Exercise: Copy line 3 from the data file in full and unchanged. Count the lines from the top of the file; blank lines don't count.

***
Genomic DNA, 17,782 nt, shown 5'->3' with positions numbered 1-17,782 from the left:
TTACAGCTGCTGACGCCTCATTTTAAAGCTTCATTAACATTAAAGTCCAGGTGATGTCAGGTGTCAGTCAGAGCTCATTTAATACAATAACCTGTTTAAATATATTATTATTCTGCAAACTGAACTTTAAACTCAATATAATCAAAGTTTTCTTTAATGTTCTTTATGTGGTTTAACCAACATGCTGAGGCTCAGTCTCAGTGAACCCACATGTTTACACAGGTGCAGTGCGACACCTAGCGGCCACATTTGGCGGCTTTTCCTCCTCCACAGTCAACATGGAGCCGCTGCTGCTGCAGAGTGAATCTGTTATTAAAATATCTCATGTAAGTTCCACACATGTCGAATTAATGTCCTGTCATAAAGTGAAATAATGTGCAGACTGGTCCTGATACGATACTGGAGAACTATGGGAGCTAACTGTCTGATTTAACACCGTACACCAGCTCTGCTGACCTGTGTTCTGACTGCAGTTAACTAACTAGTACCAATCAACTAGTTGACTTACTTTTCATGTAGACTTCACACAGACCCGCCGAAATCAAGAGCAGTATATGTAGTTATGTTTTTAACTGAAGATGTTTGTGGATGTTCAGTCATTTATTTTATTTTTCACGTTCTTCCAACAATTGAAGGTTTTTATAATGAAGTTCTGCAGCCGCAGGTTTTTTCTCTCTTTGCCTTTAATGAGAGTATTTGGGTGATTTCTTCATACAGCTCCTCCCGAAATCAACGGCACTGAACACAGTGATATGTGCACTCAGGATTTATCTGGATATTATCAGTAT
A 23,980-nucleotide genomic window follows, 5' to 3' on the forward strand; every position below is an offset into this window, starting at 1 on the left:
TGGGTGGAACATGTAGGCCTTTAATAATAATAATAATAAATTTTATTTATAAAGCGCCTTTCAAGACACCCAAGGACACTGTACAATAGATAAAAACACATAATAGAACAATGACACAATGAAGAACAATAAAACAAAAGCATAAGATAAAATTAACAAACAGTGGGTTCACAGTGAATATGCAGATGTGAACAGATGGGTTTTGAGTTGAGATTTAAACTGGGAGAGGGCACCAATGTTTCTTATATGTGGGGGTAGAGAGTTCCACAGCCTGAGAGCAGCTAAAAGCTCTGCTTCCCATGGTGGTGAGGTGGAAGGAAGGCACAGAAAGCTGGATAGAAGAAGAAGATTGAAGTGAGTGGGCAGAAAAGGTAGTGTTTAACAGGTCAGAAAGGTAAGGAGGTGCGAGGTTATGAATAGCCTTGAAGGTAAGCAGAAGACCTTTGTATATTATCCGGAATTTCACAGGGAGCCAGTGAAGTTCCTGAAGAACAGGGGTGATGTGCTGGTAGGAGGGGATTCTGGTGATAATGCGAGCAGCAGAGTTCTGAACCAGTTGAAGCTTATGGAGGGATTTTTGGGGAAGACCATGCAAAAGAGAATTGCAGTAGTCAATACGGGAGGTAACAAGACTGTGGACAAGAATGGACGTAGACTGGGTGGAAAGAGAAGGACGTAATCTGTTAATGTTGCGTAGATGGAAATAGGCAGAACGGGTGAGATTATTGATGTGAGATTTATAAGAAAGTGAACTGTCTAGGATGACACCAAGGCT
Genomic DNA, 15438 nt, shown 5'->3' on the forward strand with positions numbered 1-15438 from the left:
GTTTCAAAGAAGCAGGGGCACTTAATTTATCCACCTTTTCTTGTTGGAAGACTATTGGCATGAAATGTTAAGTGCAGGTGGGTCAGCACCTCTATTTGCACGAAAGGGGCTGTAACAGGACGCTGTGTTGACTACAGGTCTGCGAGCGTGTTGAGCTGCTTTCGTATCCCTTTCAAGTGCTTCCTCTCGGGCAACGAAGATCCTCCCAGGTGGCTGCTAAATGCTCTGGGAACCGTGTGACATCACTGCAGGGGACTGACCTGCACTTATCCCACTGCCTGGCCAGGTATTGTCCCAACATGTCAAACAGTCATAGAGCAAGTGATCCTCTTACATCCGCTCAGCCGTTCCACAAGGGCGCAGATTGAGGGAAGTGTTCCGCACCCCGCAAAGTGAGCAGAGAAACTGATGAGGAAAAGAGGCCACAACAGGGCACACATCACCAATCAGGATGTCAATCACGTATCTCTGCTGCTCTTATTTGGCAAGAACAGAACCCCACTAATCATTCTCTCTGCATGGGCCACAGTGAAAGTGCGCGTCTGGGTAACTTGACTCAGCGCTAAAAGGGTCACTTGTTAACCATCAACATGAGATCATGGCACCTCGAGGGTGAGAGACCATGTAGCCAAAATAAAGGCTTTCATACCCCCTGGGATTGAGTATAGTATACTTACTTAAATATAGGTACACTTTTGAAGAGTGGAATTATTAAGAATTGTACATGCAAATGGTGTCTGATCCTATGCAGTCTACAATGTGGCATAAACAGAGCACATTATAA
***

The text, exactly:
A 23,980-nucleotide genomic window follows, 5' to 3' on the forward strand; every position below is an offset into this window, starting at 1 on the left: